Bio-Rad Labs v. ITC and 10X Genomics, 20-1475 (Fed. Cir. May 28 2021).
In April 2021, the Federal Circuit decided a separate ITC appeal between these parties, affirming that Bio-Rad infringed the micro-fluidic chip patents owned by 10X (a company started by Bio-Rad former employees). U.S. Patent Nos. 9,689,024, 9,695,468, and 9,856,530.
Cross-allegation: In this separate ITC action, Bio-Rad accused 10X of infringing its U.S. Patent Nos. 9,500,664, 9,636,682, and 9,649,635 (mechanisms for generating droplets suitable for droplet-based assays). In this counter lawsuit, the ITC split its decision, finding two of the patents infringed but one not infringed. On appeal here, the Federal Circuit has affirmed.
The most losing argument on appeal centered on the ITC’s judgment that 10X was liable for inducement and contributory infringement. On appeal, 10X argued that it could not be held liable because it did not have knowledge of the patents-in-suit.
- Inducement requires that the defendant “knew of the patent” and knew that the “induce acts constitute patent infringement” as well as “specific intent to encourage” the infringement.
- Contributory Infringement also requires that the defendant knew of the patent and the patent infringement.
In an ordinary case, the evidence of knowledge presented by Bio-Rad might have been insufficient. This case has a kicker — some of named inventors on Bio-Rad’s patents left Bio-Rad to form 10X.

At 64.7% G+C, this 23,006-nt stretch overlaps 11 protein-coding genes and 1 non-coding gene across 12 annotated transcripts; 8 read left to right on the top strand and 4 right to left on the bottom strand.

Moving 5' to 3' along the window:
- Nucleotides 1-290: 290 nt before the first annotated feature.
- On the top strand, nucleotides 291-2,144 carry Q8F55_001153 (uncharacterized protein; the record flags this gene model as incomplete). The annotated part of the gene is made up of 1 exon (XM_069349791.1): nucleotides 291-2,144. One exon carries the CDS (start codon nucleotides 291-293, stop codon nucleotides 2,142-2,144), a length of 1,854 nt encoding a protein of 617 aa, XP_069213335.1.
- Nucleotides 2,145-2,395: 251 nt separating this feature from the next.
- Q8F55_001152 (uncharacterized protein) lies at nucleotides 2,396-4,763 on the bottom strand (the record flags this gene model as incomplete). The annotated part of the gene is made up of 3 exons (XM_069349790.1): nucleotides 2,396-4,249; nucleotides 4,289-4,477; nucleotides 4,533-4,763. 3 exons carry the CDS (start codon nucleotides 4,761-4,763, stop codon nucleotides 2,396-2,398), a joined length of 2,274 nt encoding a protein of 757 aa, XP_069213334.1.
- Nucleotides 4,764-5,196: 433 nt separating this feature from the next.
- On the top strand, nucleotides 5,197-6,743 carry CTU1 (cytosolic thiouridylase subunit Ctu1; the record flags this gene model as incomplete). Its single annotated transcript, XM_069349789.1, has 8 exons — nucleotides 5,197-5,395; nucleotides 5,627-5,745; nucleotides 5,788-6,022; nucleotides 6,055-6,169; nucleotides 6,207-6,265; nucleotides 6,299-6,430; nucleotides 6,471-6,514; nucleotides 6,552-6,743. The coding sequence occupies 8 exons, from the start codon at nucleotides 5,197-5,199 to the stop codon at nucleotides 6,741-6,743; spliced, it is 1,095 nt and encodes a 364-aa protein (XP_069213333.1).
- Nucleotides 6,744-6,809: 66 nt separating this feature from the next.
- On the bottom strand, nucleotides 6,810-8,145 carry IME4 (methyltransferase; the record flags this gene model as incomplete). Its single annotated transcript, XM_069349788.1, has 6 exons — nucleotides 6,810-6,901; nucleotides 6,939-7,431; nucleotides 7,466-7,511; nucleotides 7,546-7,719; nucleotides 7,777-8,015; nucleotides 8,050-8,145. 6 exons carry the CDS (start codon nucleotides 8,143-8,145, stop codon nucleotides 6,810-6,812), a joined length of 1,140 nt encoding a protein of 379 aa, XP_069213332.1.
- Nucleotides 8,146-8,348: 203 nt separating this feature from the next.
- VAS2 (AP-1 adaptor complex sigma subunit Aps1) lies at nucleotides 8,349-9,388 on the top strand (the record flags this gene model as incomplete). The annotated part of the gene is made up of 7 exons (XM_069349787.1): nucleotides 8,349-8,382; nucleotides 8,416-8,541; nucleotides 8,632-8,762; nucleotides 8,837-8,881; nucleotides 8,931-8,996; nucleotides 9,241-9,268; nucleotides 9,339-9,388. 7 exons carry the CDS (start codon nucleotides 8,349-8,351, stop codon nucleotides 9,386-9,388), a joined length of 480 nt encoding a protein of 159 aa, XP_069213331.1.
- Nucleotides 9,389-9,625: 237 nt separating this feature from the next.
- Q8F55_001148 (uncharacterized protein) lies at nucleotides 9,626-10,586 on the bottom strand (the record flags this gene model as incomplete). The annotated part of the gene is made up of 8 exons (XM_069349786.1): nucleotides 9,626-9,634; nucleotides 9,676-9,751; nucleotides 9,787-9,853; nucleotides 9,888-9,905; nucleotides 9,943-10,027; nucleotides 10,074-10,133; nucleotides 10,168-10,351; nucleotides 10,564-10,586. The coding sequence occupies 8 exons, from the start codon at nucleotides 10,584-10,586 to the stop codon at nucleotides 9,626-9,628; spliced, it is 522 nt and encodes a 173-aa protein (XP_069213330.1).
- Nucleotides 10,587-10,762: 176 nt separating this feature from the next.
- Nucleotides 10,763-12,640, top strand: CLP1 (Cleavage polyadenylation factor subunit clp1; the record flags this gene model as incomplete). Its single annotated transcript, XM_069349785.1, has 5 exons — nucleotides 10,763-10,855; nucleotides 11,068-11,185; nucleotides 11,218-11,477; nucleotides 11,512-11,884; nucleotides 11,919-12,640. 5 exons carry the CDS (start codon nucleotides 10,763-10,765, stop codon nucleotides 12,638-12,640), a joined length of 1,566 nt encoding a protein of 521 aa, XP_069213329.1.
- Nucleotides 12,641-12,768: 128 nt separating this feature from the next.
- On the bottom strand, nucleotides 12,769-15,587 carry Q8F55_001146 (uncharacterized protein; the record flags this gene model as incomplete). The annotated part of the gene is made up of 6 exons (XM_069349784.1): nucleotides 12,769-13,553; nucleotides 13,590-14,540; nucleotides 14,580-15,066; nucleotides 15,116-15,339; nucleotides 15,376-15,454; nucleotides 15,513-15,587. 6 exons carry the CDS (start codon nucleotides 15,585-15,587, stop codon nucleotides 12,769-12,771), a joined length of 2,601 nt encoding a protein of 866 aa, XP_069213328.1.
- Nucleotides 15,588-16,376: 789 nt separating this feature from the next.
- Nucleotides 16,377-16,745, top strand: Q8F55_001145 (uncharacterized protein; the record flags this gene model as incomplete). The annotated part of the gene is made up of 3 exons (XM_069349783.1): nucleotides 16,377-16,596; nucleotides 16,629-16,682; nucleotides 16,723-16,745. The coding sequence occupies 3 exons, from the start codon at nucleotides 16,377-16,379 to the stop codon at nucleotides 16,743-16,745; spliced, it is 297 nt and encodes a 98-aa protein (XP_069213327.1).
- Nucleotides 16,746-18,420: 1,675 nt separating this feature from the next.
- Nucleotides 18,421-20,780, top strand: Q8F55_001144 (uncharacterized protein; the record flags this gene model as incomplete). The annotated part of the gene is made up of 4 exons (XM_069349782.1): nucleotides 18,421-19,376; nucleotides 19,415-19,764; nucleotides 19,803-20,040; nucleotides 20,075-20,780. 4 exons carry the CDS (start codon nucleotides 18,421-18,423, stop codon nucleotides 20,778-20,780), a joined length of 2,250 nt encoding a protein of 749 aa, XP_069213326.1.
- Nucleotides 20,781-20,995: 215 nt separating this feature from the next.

- Bio-Rad Named Inventor – Ben Hindson – later 10X Chief Science Officer.
- Bio-Rad Named Inventor – Kevin Ness – later 10X CTO/COO.
- Bio-Rad Named Inventor – Don Masquelier – later 10X Director of Engineering.
10X admitted that these individuals had knowledge of the patent applications, there was no proof that they had evidence of the issued patents themselves. On appeal, the Federal Circuit found the argument incredible–not credible–and explained:
10X’s various arguments attempt to distract from the reality of this case: named inventors of the asserted patents sold their company and patent rights to Bio-Rad, worked for Bio-Rad for a short time, left Bio-Rad to start a new company, and launched new products that have been determined to infringe the patents they assigned to Bio-Rad. . . .
Ultimately, 10X fails to persuade us that there is a lack of substantial evidence to support the ALJ’s findings regarding induced and contributory infringement.